a reply to: DBCowboy
It's a Constitution vs non-constitution fight.
You and BFFT are both right.
I've lived in a city, although my heart is, always has been, and always will be deeply attracted to the country life. Country boy at heart, if you
will. And I do not disparage the city life; it has its advantages. It is simply different.
Where I live now, one is required by reality to exist independently. If an altercation occurs, it will likely be over long before any authorities
arrive. If a wild animal shows up in the yard, one might as well take care of the problem themselves, because no animal control exists... there are
simply too many wild animals. My closest neighbor is 1/4 mile away, and my best friend from childhood. The nearest grocery store is 10 miles away. My
wife and I can go for days without seeing another human here if we so choose. The road in front of my house carries maybe 100 vehicles per day.
That means we need to do things ourselves. We have chickens and turkeys running loose in the yard (and some ducklings coming up). The chickens provide
eggs and meat if needed, and the turkeys provide meat and protection for the chickens and ducks (who are really just the wife's pets). A dog provides
another layer of protection, keeping the larger critters run off, and I provide the final layer of protection with a little .22 pistol. And the birds
eat the bugs, providing free, natural pest control.
We grow vegetables. Fresh tomatoes, taters, squash, cucumbers, okry... a few melons...
If something breaks, we fix it. I have a supply of concrete blocks and lumber on hand, plus plenty of tools. I have not yet owned a car that I didn't
work on. It's just easier considering the distance to a mechanic.
But things were different when I lived in the city. For one thing, if something broke, people expected us to call for a repairman. It sort of amazed
the neighbors to see me drag out a few saws and a hammer to make house repairs. They seemed perplexed when I drove the car up on ramps and crawled
under it to change the oil. I was a bit perplexed at why people were so adamant about making sure their yard was manicured...to my way of thinking,
you cut the grass when it got high to keep snakes from hanging around... they actually have laws about mowing the grass, and no problem with
I never really got over the shock I would occasionally get when the city showed up to work on water lines or fix the sidewalk right in front of my
house, like they owned the place. I kept expecting someone to come to the door and ask permission. Guns were some kind of weird artifact to my
neighbors, something to be admired for being, not used as a tool.
Don't even think about chickens in the city. You buy eggs and meat, and you pay people to come spread poison around the place to kill any bugs.
Anything you want is a short walk down the street. A car is not really a necessity, just a nice thing to have. Feet work in a pinch.
In short, life is completely different. I can sort of understand why; people live so close together, there is really no privacy. What one does affects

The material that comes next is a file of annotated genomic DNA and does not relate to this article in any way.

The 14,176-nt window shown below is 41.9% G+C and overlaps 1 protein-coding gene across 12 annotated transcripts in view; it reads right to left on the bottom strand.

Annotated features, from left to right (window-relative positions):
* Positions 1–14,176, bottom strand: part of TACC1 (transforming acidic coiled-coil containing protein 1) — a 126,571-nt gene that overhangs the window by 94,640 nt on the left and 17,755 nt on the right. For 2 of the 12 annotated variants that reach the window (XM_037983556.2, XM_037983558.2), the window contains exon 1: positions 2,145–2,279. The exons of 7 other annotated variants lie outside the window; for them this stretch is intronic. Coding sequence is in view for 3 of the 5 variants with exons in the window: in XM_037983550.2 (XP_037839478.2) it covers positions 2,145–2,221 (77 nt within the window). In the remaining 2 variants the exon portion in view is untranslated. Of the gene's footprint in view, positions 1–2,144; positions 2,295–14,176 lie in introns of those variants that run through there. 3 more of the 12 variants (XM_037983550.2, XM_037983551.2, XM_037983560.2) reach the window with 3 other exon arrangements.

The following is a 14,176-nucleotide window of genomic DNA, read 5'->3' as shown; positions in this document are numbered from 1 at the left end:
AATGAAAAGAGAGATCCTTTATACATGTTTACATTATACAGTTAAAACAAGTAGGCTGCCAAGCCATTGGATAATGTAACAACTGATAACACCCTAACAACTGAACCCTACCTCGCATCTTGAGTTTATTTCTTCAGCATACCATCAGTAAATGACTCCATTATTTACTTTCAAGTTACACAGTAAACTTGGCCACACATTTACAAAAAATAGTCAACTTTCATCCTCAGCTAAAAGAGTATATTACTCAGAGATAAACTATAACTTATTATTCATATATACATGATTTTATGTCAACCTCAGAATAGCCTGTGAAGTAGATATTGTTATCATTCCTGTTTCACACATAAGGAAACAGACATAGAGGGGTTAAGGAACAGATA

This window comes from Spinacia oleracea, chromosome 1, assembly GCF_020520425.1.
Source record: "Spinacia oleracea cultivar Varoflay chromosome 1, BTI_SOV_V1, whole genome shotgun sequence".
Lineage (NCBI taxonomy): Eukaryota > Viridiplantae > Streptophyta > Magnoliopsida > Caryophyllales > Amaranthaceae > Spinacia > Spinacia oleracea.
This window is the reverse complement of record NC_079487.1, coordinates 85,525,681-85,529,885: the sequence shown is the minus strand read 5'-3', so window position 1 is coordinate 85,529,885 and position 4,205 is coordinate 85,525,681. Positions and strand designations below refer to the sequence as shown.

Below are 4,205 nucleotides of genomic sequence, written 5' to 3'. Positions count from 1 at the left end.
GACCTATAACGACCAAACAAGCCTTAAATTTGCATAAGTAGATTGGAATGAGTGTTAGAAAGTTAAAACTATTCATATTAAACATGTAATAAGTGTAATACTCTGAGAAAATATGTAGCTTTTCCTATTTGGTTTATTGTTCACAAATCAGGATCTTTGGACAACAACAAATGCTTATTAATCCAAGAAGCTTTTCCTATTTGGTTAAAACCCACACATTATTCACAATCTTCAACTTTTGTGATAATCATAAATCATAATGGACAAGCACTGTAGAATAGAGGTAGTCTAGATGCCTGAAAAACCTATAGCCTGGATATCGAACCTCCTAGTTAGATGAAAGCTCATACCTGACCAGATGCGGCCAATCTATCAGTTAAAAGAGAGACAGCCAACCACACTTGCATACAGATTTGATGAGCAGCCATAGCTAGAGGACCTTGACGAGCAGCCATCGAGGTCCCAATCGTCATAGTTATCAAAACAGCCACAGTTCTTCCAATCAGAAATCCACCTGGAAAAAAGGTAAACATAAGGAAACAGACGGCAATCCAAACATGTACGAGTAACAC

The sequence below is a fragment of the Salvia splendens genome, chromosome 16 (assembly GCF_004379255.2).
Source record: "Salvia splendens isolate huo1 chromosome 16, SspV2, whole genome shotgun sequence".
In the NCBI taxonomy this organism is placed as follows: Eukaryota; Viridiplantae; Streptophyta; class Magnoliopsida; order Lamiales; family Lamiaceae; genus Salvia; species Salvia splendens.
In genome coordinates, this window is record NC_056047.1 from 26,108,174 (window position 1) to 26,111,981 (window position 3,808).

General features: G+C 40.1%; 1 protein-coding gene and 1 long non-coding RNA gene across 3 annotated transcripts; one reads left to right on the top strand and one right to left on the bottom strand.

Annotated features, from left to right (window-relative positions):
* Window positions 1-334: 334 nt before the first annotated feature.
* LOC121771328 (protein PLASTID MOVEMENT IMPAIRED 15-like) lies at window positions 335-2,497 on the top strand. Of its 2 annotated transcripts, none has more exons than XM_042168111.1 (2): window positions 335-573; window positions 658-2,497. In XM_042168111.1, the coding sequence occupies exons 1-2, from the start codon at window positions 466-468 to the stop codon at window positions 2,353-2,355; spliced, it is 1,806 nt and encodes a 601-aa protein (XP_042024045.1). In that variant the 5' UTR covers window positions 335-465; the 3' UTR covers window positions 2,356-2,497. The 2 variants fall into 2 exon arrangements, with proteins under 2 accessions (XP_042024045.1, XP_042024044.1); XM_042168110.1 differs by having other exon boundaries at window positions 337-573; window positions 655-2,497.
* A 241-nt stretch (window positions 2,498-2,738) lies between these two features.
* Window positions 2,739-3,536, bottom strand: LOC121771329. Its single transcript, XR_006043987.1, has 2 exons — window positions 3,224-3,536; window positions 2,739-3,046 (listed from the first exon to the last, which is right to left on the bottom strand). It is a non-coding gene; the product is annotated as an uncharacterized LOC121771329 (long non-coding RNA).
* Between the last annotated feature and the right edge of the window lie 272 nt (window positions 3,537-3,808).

everyone around them. It's not like that in the country... what we do affects us, and no one else.
The problem comes in when either group decides they can dictate to the other how to live. Outlawing guns might sound real good to city folk who have a
patrol car cruising down their road every 30 minutes, but out here giving up all guns is literal suicide. Eventually, something will come out of the
woods that considers you lunch, and without a weapon, you are lunch. In the city, guns are this exotic luxury you see more on TV and movies than in
In the city a car is optional but nice to have. In the country, it is an absolute necessity. Town and back is a full day's walk. Raise the price of
gas,and you just raised the price of living.
In town, if you build something, it must follow code, or it will likely pose a danger (or at least a major annoyance) to your neighbors. You're better
off to hire someone to build it, because they have the tools and the knowledge of how to pass the codes. In the country, you're better off building
most things yourself, because you already have the tools and there are no codes... there are no neighbors to get offended. We use common sense. Not
many buildings aren't built to the same basic concepts that are codified in cities anyway, because we just don't have time to do something over.
Two different lifestyles, two different ways of living.
The Constitution was written in 1783. In 1783, there were no cities like there are today. Cities back then were centers of commerce among farms.
Everyone lived a country life, so the Constitution was written for a country lifestyle. The rights enumerated were rights that were seen as vitally
important. Today they are still vitally important to those of us in rural settings, but not so much to those in urban settings. Since urban areas by
definition have higher population densities than rural, we have this situation where urbanites are choosing to do away with those protections, despite
the inconvenience and potential actual danger such actions would place on rural folks. As cities grow, the pressure increases. As the city lifestyle,
which looks to money as the sole measure of all, falls into corruption to increase individual incomes, the pressure becomes unbearable. And rural
America looks to their one protection from tyranny, the Bill of Rights, for protection.
So it is Constitution versus no Constitution, because it is also urban versus rural. If everyone living in a city were forced by law to spend one year
of their life in the country, and everyone in the country forced to spend one year in a city, attitudes would change and change fast. Of course, that
would likely kill off a few people, too.